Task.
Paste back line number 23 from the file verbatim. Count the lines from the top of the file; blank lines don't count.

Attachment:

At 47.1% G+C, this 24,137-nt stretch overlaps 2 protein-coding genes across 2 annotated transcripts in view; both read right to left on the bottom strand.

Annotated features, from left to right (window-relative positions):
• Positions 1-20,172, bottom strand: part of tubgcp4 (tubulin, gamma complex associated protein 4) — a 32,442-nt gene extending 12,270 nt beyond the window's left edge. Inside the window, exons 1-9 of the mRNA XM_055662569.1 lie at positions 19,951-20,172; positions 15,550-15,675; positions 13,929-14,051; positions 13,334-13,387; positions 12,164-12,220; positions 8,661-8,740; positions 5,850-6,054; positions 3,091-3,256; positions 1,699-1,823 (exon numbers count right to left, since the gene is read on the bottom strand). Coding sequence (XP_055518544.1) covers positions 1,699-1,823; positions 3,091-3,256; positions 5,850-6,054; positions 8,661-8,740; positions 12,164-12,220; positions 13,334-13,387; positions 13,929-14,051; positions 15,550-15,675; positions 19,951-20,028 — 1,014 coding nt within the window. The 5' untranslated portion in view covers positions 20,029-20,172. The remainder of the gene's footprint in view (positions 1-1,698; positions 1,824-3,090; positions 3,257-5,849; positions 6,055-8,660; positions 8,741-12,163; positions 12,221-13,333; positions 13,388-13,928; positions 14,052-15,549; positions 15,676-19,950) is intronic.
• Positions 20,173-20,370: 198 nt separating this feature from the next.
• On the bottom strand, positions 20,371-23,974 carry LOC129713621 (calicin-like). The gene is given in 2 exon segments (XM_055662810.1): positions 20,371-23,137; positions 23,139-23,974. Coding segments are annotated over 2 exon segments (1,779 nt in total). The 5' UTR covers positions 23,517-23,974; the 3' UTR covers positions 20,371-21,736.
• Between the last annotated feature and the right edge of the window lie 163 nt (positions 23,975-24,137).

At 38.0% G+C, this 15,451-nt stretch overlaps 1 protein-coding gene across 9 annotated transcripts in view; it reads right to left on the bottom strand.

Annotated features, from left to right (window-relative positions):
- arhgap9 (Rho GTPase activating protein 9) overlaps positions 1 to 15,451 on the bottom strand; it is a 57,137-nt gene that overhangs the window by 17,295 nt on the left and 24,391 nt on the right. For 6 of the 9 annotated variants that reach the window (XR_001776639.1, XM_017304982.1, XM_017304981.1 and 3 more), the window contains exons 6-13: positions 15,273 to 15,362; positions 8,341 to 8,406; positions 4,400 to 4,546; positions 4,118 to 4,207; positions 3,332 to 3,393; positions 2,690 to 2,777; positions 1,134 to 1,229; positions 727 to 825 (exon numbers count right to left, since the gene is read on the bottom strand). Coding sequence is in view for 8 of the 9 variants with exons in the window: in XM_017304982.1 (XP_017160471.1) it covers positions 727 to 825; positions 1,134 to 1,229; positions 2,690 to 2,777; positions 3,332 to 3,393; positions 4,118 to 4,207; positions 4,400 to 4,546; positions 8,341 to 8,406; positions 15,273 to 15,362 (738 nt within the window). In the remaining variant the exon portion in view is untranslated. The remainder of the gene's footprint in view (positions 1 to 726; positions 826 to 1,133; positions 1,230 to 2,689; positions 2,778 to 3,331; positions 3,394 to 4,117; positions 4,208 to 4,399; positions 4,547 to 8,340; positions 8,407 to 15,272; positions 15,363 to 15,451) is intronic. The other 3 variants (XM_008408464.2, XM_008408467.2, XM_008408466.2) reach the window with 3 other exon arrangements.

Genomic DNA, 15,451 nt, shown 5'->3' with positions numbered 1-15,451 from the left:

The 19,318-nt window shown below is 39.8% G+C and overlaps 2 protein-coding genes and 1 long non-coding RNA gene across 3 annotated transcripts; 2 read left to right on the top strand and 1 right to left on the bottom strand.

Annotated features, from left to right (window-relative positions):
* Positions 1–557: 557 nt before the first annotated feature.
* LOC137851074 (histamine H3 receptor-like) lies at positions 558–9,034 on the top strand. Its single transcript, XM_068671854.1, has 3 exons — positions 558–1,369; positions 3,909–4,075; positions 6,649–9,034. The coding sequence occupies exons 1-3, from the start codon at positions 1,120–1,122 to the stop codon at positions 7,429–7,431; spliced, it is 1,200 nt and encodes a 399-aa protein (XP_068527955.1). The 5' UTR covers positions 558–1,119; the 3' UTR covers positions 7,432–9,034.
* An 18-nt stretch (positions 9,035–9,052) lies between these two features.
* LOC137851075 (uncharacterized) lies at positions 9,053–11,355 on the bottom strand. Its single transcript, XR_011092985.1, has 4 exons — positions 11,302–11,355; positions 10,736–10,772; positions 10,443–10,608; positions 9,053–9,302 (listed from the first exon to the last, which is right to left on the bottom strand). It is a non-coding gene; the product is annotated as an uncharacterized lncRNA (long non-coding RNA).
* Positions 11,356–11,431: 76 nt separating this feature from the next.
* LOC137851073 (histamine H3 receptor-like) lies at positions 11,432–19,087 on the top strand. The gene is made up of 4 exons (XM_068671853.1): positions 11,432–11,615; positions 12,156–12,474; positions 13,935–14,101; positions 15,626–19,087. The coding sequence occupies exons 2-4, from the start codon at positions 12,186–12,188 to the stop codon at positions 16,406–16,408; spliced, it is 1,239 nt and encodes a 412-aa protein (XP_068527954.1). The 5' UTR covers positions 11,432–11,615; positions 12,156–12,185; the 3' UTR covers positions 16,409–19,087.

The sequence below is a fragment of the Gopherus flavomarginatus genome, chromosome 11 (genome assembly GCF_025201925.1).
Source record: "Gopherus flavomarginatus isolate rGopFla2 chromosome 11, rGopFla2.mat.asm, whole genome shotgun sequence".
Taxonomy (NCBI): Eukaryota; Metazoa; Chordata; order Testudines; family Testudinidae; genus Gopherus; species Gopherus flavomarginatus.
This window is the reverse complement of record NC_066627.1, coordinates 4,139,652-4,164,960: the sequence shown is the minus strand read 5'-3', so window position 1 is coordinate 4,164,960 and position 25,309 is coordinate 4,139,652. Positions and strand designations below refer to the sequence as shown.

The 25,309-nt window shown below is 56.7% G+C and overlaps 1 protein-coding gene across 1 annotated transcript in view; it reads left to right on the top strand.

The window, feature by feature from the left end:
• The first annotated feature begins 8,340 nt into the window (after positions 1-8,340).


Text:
The 25,309-nt window shown below is 56.7% G+C and overlaps 1 protein-coding gene across 1 annotated transcript in view; it reads left to right on the top strand.